He’s a friend, you know. It’s just exciting, to work with an actor that’s as brilliant, mysterious and particular as Gael. This process was fascinating again. He represents us, the people who did the movie, in terms of the generation: he’s from the generation of the past century literally, and the movie tells the story of a generation that’s younger. They have a different vision of reality, politics, music and dance, and even around family, so he was good at creating that sort of contrast. 

Mariana Di Giorlamo is a brilliant Ema. Was there anything or anyone in particular that inspired this character and that specific kind of energy?
We had no strong reference when we built the character. I thought that the movie was going to be very different depending on who the performers would be, so once we found her we built the movie around her – her physicality, the way she moves and talks – we created a very strong character. It’s funny because it’s completely different from Mariana: Mariana is very gentle, sweet, and she’s doing the opposite in the movie. So that process was interesting and she did a wonderful performance. She has an enormous amount of mystery, and she dances in a way that expresses a lot from the character in a very unconscious way. She was able to absorb the character through dance, as well as through more intellectual tools. 

Nicolas Jaar scored the film. How did this collaboration come about?
I’m a big fan, I’ve admired his work since he started. I invited him to be part of the process when we didn’t even have the full script, just a concept, and he got on board. He started sending music – it became a very unusual process because most of the time, you shoot the movie, cut it and then you share with the musician. This time we had the music before, so we adapted the tone and the mood of the movie through the music that Nicolas delivered. I think it’s very hypnotic, it’s a movie that goes through your ears and through your fingernails and your nose and your eyes.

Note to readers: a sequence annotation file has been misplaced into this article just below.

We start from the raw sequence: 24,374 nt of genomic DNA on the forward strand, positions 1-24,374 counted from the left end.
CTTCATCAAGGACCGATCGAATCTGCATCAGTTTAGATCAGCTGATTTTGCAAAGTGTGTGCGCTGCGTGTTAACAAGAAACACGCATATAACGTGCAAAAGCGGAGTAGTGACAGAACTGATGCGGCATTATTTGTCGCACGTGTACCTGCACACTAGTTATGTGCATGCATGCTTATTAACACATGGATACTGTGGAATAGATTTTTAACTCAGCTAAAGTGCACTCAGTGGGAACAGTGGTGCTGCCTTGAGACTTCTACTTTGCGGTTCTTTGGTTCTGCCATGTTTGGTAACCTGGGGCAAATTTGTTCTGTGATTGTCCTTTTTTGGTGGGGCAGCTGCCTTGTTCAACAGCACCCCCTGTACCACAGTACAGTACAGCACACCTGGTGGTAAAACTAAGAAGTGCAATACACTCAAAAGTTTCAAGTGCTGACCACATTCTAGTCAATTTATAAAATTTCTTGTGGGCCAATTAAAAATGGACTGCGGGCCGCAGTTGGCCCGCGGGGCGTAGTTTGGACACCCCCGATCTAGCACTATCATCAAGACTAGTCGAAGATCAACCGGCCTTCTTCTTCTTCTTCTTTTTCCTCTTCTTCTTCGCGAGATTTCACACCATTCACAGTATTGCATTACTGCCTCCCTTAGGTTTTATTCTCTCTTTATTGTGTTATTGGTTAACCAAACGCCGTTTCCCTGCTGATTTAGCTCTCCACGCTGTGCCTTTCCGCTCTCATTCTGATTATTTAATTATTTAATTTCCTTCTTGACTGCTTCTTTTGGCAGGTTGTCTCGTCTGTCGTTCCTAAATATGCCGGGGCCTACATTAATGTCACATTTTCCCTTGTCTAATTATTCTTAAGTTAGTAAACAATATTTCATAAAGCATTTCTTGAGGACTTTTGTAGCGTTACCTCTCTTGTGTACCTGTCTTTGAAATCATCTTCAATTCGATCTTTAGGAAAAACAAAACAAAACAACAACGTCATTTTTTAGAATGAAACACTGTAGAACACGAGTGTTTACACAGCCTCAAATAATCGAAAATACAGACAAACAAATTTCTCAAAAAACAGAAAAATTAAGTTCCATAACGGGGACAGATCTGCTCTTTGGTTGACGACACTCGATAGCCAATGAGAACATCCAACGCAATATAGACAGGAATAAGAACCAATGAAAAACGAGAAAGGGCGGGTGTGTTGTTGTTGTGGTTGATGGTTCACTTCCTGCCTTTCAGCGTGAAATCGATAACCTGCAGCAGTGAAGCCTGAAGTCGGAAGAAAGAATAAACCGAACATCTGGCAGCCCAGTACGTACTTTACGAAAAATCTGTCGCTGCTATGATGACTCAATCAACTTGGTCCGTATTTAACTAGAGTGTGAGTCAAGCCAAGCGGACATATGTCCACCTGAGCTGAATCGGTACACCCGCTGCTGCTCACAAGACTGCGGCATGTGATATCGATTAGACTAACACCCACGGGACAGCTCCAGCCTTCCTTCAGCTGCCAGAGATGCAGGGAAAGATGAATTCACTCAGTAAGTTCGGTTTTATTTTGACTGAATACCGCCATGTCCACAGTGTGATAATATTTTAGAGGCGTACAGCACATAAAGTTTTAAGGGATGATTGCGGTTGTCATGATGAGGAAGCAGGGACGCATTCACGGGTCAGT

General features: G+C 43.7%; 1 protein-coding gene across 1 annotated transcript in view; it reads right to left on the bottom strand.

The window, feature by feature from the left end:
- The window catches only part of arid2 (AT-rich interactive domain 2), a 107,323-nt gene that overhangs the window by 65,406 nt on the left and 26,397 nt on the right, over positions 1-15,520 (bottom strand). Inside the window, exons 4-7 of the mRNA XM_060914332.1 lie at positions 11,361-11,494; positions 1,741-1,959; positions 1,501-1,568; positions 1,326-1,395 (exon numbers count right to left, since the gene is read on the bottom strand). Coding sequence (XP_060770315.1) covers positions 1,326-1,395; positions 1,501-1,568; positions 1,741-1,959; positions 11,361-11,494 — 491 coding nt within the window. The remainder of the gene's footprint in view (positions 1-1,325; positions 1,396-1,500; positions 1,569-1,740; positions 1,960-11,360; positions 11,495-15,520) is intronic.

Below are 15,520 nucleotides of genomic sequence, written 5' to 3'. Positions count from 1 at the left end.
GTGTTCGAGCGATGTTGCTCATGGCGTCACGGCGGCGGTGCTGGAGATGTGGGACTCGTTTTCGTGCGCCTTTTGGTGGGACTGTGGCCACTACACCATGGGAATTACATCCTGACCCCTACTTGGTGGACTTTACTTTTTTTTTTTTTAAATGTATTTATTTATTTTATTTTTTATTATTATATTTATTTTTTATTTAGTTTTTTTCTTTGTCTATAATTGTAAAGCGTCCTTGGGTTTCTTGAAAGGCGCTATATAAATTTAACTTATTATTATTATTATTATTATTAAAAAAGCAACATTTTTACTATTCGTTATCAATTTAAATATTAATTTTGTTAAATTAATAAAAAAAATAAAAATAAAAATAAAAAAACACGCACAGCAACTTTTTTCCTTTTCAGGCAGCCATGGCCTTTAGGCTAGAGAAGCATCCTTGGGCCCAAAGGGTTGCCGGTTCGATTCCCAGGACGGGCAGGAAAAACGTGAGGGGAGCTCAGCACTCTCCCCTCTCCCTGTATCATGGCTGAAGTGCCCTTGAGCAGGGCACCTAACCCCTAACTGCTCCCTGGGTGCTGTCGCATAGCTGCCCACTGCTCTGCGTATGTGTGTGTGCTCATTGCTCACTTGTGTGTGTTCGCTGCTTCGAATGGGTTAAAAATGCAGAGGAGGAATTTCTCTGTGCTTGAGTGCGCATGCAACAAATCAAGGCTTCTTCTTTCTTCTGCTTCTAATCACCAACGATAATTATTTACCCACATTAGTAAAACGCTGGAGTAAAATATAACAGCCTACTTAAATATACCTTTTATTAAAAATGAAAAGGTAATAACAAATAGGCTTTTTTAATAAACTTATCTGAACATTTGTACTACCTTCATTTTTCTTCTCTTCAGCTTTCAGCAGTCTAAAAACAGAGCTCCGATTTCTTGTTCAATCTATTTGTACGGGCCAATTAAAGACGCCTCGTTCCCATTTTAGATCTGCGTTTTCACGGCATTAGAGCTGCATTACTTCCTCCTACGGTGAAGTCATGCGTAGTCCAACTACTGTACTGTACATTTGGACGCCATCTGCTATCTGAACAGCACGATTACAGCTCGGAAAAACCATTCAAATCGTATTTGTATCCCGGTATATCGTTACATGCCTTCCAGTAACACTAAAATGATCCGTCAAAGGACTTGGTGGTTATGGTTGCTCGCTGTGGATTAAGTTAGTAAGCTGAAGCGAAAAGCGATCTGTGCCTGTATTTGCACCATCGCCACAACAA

There’s a line in the film, from one of Ema’s friends to Gastón. “You’re a tourist here,” she says. How are you exploring themes of art and cultural tourism here?
Gael plays a Mexican choreographer working with elements from folk music and folk dances. The dancers feel that he is disconnected from the reality of the streets: that’s the crisis the movie represents. It’s a situation where, you see a company that’s struggling with its leader because they feel that whatever they’re doing inside of those four walls is totally isolated. That’s why the reggaeton comes in, because that’s what they want to dance to: they want to express collectively through the music that they’re free.

The dancers also feel that this choreographer is just looking at them as a tourist, which raises an interesting question because most filmmakers – even when we work in environments that are very close to us – could be seen as foreign witnesses. But then, you could also say that a foreigner comes to a community with fresh eyes, which could be interesting because they look at things that most people won’t see so clearly. 

Ema is available to stream on MUBI now. 

Follow Zoe Whitfield on Twitter.